- It makes learners aware of more language – a teacher would be unlikely to rephrase a correct sentence in learner’s text but through peer assessment they will read the language their peers are using
- The learners may still want the teacher to look at their texts as the ‘voice of authority’ on corrections
- Learners need to be trained to be critically constructive – they may feel less comfortable receiving a low mark from a classmate
- It needs to be seen as a valuable task for learners to take time to do it well
I’m going to leave it there for now as I would like to get some reports written before #ELTchat tonight! So, a bit of a repeat for this fortnight’s focus as I’m going back to basics with classroom management with my tricky 10-year-olds – baby steps in each activity, with copious amounts of points…let’s see how it goes! There are only ten of them in the class, but the range in level, motivation to participate and ability to control themselves is incredible.
Inspired by a talk by two wonderful colleagues.
I’ve been thinking recently about how much of what we read digitally can be manipulated – cut and paste, quote, mis-quote – which makes me think about the beauty of writing with a pen and paper. It’s much more permanent, much more difficult to edit and can show how you’re really facing the world at that moment in time.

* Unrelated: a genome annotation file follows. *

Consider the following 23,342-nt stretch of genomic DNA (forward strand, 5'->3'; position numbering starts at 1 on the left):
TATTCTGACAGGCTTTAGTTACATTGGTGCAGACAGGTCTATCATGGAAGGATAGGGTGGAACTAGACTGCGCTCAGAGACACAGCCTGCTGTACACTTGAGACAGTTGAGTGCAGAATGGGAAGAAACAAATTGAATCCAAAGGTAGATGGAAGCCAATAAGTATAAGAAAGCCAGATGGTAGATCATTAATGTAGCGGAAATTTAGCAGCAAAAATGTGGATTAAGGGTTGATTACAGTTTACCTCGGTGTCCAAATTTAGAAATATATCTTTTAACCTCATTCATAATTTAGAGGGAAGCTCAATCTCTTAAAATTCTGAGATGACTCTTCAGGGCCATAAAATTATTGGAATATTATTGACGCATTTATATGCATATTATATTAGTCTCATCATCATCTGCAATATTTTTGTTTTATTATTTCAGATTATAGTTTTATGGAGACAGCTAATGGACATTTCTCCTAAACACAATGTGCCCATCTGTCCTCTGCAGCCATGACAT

I recently attended a talk on writing, given by Chris Johnson who’s currently based at St. James in Sevilla. He gave some excellent tips on better preparing learners for writing and I decided to use some ideas from his talk in my B1 lesson today. Here’s the plan:
As most learners are familiar with Little Red Riding Hood, I used that story as a starting point, as Chris did in his talk, and asked the group to work in pairs and tell each other what they could remember from the story. We then briefly analysed the story using Hoey’s SPRE formula:
Situation – the where and when, setting the scene and introducing the main character
Ending (originally this is Evaluation, but I felt for the purpose of this activity it would be better to use Ending)
We discussed how this formula can be useful when writing texts and compared other stories in which it has been used.
Learners then looked at two sample answers from the PET handbook in which the candidates had written stories with the title A Lucky Escape and linked each SPRE stage to the text. We discussed how the SPRE formula is a good basis for writing a plan before producing a text and talked about what notes the candidates could have made against each stage to help them construct their texts.